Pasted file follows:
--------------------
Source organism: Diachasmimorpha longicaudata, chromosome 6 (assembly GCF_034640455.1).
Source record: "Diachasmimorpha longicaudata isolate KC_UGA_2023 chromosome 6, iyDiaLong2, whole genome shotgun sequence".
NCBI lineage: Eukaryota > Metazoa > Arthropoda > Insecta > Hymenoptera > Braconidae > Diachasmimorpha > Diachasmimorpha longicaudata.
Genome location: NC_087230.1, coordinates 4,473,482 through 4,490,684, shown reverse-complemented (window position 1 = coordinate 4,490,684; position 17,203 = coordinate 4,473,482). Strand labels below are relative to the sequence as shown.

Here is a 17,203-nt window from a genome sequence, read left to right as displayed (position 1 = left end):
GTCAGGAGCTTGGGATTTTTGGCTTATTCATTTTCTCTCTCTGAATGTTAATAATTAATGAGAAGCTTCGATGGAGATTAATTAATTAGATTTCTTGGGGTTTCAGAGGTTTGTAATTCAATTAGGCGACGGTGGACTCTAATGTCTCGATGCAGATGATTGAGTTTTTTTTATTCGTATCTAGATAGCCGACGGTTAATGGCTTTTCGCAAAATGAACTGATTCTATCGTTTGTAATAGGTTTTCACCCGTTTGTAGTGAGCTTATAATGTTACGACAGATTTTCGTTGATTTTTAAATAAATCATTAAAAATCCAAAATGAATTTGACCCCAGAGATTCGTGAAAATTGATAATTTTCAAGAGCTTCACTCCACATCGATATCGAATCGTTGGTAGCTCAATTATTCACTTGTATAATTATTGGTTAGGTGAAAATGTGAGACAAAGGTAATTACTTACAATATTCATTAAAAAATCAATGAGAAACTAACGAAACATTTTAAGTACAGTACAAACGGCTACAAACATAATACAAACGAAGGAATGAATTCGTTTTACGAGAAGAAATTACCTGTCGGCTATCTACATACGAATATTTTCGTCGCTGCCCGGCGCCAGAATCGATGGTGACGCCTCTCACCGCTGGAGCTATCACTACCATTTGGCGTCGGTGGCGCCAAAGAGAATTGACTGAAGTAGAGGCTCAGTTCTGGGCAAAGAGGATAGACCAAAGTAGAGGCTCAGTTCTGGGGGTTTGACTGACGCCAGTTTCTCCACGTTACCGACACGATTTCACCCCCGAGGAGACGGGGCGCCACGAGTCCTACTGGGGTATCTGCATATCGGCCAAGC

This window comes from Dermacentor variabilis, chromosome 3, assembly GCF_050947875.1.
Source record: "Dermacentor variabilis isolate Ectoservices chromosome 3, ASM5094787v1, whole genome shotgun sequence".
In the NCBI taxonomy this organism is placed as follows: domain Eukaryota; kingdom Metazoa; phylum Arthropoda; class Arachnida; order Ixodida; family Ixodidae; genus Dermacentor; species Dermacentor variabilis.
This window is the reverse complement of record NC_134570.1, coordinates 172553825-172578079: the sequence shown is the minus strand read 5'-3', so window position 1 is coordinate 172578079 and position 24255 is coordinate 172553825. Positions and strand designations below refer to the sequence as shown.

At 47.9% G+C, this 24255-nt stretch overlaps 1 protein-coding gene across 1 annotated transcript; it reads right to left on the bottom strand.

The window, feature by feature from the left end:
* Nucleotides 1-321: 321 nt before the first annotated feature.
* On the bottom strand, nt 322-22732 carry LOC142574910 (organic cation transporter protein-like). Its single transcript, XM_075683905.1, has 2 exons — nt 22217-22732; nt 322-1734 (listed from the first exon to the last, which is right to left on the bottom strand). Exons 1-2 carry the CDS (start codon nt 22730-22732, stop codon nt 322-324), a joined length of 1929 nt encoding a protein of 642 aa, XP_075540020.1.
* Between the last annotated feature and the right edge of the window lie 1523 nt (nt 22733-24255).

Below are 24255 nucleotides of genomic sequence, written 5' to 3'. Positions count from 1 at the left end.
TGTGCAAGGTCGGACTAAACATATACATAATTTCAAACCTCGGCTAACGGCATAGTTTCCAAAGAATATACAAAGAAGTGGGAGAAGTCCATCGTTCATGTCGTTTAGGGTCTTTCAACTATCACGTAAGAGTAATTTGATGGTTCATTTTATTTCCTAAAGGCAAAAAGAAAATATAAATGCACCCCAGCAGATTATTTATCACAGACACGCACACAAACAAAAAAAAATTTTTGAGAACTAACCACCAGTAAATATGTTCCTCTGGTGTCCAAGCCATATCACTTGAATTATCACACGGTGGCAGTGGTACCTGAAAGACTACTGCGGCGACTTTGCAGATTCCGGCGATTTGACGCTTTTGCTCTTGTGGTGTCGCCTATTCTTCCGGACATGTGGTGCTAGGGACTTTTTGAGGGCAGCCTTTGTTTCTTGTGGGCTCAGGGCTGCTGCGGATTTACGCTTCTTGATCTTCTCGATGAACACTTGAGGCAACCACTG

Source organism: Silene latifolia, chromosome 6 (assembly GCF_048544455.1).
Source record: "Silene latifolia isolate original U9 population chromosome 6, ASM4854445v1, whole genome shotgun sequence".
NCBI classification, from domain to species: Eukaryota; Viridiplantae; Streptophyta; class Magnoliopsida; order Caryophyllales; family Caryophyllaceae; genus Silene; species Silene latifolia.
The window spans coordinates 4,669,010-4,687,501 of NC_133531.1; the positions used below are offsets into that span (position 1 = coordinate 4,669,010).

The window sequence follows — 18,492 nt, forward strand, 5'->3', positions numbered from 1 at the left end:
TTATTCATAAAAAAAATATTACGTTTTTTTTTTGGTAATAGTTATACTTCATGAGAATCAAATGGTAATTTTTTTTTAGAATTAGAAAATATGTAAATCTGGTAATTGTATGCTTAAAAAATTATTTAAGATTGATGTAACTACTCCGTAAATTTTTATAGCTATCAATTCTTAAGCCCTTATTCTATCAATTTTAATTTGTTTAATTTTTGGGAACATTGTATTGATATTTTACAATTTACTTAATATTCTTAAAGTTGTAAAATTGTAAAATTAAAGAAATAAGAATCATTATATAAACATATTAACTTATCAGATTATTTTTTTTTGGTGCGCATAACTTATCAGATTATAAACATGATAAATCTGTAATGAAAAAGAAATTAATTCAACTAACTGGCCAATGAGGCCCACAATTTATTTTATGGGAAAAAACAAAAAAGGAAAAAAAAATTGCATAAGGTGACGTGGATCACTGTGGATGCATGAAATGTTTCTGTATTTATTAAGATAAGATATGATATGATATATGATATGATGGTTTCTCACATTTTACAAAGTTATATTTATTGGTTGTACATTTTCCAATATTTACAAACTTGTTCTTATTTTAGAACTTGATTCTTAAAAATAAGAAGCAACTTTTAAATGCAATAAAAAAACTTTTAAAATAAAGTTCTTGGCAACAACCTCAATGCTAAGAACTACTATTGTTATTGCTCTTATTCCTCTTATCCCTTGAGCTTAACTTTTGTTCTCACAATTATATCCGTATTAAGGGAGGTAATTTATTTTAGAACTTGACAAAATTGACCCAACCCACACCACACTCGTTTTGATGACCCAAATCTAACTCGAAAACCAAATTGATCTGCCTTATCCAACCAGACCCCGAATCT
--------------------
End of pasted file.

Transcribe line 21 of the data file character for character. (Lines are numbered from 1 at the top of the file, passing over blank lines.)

The window spans coordinates 4,669,010-4,687,501 of NC_133531.1; the positions used below are offsets into that span (position 1 = coordinate 4,669,010).